Antimicrobial resistance is a global threat with potentially devastating consequences and significant costs to society. Carbapenems are customarily reserved for difficult-to-treat Gram-negative (GN) infections, but resistance is increasing; hence WHO classified carbapenem-resistant (CR) strains of (CRAB), (CRPA), and as critical priority.

CR-GN infections have few effective treatment options, with variable outcomes and scarce clinical trial evidence. In this analysis, we describe the epidemiology of patients infected with CR-GN organisms.


Retrospective chart review from 10 sites in UK. Adult patients admitted to hospital between April 2017-March 2018 were included if they had a confirmed GN bacterial infection and/or positive screening isolate for CR-GN bacteria colonisation. Data collection included microbiological results and patient demographics.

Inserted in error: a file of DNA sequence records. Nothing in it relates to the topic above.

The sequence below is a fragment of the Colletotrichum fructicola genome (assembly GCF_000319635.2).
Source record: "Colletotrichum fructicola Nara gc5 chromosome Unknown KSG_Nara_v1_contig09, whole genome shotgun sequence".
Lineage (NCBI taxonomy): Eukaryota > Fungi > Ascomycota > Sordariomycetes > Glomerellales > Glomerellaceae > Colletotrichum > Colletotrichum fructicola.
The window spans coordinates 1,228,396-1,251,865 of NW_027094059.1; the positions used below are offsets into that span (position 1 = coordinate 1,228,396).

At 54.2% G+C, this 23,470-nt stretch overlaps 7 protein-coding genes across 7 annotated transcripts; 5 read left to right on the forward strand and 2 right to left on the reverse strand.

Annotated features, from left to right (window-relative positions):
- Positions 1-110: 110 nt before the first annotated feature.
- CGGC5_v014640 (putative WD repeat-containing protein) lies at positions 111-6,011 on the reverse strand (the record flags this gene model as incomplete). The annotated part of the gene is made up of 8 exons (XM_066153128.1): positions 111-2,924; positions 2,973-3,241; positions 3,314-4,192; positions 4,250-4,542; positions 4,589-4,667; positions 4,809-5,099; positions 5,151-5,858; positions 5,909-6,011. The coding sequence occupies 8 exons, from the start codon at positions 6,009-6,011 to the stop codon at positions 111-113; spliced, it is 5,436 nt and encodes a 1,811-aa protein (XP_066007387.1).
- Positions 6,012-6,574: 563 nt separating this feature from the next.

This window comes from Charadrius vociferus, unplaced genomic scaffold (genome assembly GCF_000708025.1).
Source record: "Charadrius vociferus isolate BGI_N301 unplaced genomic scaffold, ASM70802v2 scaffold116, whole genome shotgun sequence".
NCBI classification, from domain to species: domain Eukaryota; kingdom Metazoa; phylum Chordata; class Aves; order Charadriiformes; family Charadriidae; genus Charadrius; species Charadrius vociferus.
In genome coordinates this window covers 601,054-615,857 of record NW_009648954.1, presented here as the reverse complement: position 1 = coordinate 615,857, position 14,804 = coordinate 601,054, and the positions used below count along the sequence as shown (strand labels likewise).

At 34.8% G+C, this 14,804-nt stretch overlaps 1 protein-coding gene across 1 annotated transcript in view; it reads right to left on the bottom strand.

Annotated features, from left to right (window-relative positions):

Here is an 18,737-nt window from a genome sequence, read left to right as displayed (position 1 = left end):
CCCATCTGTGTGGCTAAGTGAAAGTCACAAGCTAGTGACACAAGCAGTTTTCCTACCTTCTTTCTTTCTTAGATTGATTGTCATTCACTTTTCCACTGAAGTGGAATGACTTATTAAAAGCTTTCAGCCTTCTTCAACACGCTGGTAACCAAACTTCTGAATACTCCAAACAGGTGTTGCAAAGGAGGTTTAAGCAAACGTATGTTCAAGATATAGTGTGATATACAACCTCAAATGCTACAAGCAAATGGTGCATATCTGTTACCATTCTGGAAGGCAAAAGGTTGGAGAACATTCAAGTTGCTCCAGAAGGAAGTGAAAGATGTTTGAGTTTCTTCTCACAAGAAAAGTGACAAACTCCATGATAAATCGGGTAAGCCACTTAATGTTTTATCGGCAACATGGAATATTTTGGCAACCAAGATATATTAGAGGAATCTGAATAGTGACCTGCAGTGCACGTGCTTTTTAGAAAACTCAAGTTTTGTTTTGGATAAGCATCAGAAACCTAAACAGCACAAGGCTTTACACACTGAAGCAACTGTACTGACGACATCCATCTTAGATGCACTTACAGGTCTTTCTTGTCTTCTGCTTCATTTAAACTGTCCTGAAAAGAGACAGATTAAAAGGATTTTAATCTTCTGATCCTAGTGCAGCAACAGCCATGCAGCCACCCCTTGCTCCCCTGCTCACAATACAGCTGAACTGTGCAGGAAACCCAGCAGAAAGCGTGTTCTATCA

36,078 patients were included, representing 42,310 GN isolates, of which 3,063 (7%) were CR-GN. Mean age was 59.9 years; 60.2% were female.

The most prevalent GN species were representing 51.8% of all isolates, followed by (12.0%), and (8.7%).

Within CR-GN isolates CRPA represented 26.6%, 21.5%, and other bacteria 51.9% (including CRAB and Stenotrophomonas maltophilia).


GN isolates are frequent across the UK, and 7% are CR-GN, representing a small important segment of this population. Understanding the real-world prevalence of GN and particularly CR-GN infections, where there is the highest unmet need, can help optimise antimicrobial stewardship and infection control programmes and ultimately improve overall patient’s and healthcare system’s outcomes, which is the focus of this study’s next phase.

  • This is an open-access article distributed under the terms of the Creative Commons Attribution License.

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